Deinonychus VS Stenonychosaurus1,119 Views6 RepliesAdd A Reply
Length- 3.4 M
Height- 1.1 M
Weight- 73-100 Kg
Deinonychus is a genus of dromaeosaurid theropod dinosaur with one described species, Deinonychus antirrhopus. This species, which could grow up to 3.4 meters (11 ft) long, lived during the early Cretaceous Period, about 115–108 million years ago (from the mid-Aptian to early Albian stages). Fossils have been recovered from the U.S. states of Montana, Utah, Wyoming, and Oklahoma, in rocks of the Cloverly Formation, Cedar Mountain Formation and Antlers Formation, though teeth that may belong to Deinonychus have been found much farther east in Maryland.
Paleontologist John Ostrom's study of Deinonychus in the late 1960s revolutionized the way scientists thought about dinosaurs, leading to the "dinosaur renaissance" and igniting the debate on whether dinosaurs were warm-blooded or cold-blooded. Before this, the popular conception of dinosaurs had been one of plodding, reptilian giants. Ostrom noted the small body, sleek, horizontal posture, ratite-like spine, and especially the enlarged raptorial claws on the feet, which suggested an active, agile predator.
"Terrible claw" refers to the unusually large, sickle-shaped talon on the second toe of each hind foot. The fossil YPM 5205 preserves a large, strongly curved ungual. In life, archosaurs have a horny sheath over this bone, which extends the length. Ostrom looked at crocodile and bird claws and reconstructed the claw for YPM 5205 as over 120 millimetres (4.7 in) long. The species name antirrhopus means "counter balance", which refers to Ostrom's idea about the function of the tail. As in other dromaeosaurids, the tail vertebrae have a series of ossified tendons and super-elongated bone processes. These features seemed to make the tail into a stiff counterbalance, but a fossil of the very closely related Velociraptor mongoliensis (IGM 100/986) has an articulated tail skeleton that is curved laterally in a long S-shape. This suggests that, in life, the tail could bend to the sides with a high degree of flexibility. In both the Cloverly and Antlers formations, Deinonychus remains have been found closely associated with those of the ornithopod Tenontosaurus. Teeth discovered associated with Tenontosaurus specimens imply they were hunted, or at least scavenged upon, by Deinonychus.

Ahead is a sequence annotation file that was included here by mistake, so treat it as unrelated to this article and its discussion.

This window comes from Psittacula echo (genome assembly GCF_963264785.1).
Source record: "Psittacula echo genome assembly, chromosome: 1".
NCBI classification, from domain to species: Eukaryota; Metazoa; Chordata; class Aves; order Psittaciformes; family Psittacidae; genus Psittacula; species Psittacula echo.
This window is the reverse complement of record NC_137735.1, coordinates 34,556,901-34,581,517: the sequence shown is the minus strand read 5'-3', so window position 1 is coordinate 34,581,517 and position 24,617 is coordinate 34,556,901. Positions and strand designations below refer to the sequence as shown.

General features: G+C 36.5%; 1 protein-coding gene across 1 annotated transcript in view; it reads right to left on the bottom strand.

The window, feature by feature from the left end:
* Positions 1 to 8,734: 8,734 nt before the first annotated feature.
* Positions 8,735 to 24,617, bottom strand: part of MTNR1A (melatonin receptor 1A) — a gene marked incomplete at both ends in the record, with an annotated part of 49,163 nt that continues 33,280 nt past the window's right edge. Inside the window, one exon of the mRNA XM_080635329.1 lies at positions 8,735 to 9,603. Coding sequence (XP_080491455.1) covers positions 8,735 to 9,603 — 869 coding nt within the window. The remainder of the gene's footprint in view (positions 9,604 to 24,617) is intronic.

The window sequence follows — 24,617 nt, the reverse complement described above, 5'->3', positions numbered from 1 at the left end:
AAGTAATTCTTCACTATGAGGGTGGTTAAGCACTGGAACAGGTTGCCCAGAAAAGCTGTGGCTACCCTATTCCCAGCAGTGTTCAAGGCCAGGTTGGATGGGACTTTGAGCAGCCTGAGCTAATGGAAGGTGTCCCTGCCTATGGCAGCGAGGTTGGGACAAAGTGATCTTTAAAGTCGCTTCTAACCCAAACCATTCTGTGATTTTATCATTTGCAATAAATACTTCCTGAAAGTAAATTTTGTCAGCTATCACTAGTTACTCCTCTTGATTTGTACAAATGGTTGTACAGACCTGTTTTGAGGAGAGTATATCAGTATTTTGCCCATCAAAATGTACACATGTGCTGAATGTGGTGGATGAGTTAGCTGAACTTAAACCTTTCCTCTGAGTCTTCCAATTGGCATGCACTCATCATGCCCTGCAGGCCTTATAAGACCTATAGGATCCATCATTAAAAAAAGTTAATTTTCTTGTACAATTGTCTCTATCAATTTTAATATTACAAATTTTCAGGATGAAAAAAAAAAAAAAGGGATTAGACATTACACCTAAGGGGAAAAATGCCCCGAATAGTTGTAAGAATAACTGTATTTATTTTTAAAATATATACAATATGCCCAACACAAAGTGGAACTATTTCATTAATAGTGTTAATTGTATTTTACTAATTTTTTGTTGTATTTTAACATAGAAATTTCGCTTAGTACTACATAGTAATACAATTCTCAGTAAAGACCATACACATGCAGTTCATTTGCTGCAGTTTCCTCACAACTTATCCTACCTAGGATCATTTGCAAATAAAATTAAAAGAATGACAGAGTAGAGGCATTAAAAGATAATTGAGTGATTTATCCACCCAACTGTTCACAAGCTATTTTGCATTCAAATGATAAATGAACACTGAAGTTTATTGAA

Length- 2.4 M
Height- 0.9 M
Weight- 60 Kg
Stenonychosaurus is a genus of troodontid dinosaur from the Late Cretaceous Dinosaur Park Formation of Alberta, Canada, as well as possibly the Two Medicine Formation. The type and only species, S. inequalis, was named by Charles Mortram Sternberg in 1932, based on a foot, fragments of a hand, and some caudal vertebrae from the Late Cretaceous of Alberta. S. inequalis was reassigned in 1987 by Phil Currie to the genus Troodon, which was reverted by the recognition of Stenonychosaurus as a separate genus from the possibly dubious Troodon in 2017 by Evans et al. and also later in the same year by Van der Reest and Currie.
A lone Deinonychus is drinking from a wide and deep, fast flowing river which is starting to freeze over with the beginning of winter. He was recently kicked out of his pack when he challenged the alpha male and lost… badly. His leg has only now, completely healed from the injury he sustained in the battle and even then he still must tread lightly on it, and watch out for any signs of danger as many predators would think of him as an easy meal. Without a pack to support him, he can’t get the amount of food he needs to sustain himself. Instead he has to settle for bugs and lizards and eggs. And as winter tightens its grip on Alaska this food will be even harder to come by. The Deinonychus hears a rustle in the bushes behind him. He snaps his head up and peers into the ferns that line the base of the rock wall running along the edge of the stream. He sees nothing, but can smell a familiar scent in the air that he can’t quite put a claw on. Then another rustling sound issues from the ferns and before the Deinonychus can even put his head up, he feels something small ram into the back of him, sending him sprawling onto the weak ice which cracks beneath his weight. He plunges into the icy depths, his arms and legs flailing helplessly. Suddenly, he breaks the surface, taking in great gasps of air, only to be pushed back under when something small lands on top of him. The Deinonychus tries to wriggle its way out of the unknown attacker's grip but only makes the claws dig in deeper. At last he manages to free himself and put his head out of the water. The mystery attacker is nowhere to be seen.